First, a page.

Commit 1d3e5ada authored by Adam Hawkins's avatar Adam Hawkins

Complete second editing around

parent 4a3717e6
......@@ -22,14 +22,14 @@ site. You can do that with Docker containers.
## The Easy Way
However doing so introduces a small problem. Most examples (even the
official images) do something like this:
Most examples (even the official images) do something like this:
```bash
docker run --rm -it "${PWD}:/data" some_image
docker run --rm -it "${PWD}:/data" some_image --output /data
```
I do the same thing to generate my Ruby dependencies:
Where `some_image` writes files to `/data`. I do the same thing to
generate my Ruby dependencies:
```bash
docker run --rm -it "${PWD}:/data" -w /data ruby:2.3 \
......@@ -42,16 +42,15 @@ container to generate artifacts on the Docker host.
## A Fix
This is the easiest to get data in/out of the container. This creates
a problem though since Docker containers are often run as root. This
approach may litter the file system with root owner artifacts depending
on your Docker setup (e.g. the docker daemon runs directly on your
host or the docker daemon is running in a VM). The problem usually
reveals itself if the commands happen on CI. These machines usually
run Linux with a native Docker install so container run as root and
write root owned files back to the bind mount. This is solved by
running the container as the current user (`-u $(id -u)`). Here's an
example:
This is the easiest way to get data in/out of containers. However it
creates a problem since Docker containers are often run as root. This
approach may litter the file system with root owner artifacts
depending on your Docker setup (e.g. the Docker daemon runs directly
on your host or the Docker daemon is running in a VM). The problem
usually reveals itself on CI. These machines usually run Linux with a
native Docker install so container run as root and write root owned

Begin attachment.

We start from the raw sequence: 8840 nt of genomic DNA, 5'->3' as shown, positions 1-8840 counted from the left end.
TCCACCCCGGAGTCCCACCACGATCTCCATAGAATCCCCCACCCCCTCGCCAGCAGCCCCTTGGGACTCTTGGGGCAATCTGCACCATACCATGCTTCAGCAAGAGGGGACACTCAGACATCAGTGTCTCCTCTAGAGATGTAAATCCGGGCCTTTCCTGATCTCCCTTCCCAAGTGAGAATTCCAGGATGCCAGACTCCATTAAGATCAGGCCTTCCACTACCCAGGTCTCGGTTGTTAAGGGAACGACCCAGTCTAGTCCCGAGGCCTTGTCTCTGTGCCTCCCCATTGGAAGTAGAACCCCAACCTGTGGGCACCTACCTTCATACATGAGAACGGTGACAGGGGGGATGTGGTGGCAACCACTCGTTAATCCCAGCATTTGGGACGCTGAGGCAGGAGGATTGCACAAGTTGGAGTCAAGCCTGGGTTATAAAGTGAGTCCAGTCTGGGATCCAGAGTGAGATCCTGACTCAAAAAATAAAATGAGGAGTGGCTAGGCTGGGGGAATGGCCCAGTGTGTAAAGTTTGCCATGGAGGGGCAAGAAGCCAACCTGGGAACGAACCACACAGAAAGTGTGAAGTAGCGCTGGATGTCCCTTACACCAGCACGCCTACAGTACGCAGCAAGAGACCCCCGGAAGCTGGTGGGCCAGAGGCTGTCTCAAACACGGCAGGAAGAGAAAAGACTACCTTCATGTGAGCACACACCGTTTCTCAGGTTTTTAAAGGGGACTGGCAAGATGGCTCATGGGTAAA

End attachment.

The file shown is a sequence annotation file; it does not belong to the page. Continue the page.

files back to the bind mount. The workaround is to run the container
as the current user (`-u $(id -u)`). Here's an example:
```bash
docker run --rm -it -u $(id -u) "${PWD}:/data" -w /data ruby:2.3 \
......@@ -60,21 +59,19 @@ docker run --rm -it -u $(id -u) "${PWD}:/data" -w /data ruby:2.3 \
Now the container runs as `$USER`, thus files generated by the
container are owned by that `$USER`. This solves probably 90% of use
cases. There are scenarios where this may not work.
This solution does not work with remote Docker hosts (e.g. something
like Swarm). `docker-machine` on OSX solves this by mounting `$HOME`
as a shared directory in the VM so file system mounts (inside `$HOME`)
work transparently.
cases. There are scenarios where this may not work. This solution does
not work with remote Docker hosts (e.g. something like Swarm).
`docker-machine` on OSX solves this by mounting `$HOME` as a shared
directory in the VM so file system mounts (inside `$HOME`) work
transparently.
## The Correct Way
There is a sure fire way to do this that works in 100% of scenarios
without any workarounds. The solution is to use `docker cp`. The `cp`
command allows you to copy files into and out of containers. `cp`
works on individual files or directories. Files are copied directly
while directories are tarred. This solution requires a few more
commands but works **100% of the time**. Let's see some examples.
`docker cp` works in 100% of scenarios without any workarounds. The
`cp` command copies files into and out of containers. `cp` works on
individual files or directories. Files are copied directly while
directories are tarred. This solution requires a few more commands but
works **100% of the time**. Let's see some examples.
Here we assume the Docker image contains everything required to build
the artifact(s).
......
Markdown is supported
0% or
You are about to add 0 people to the discussion. Proceed with caution.
Finish editing this message first!
Please register or to comment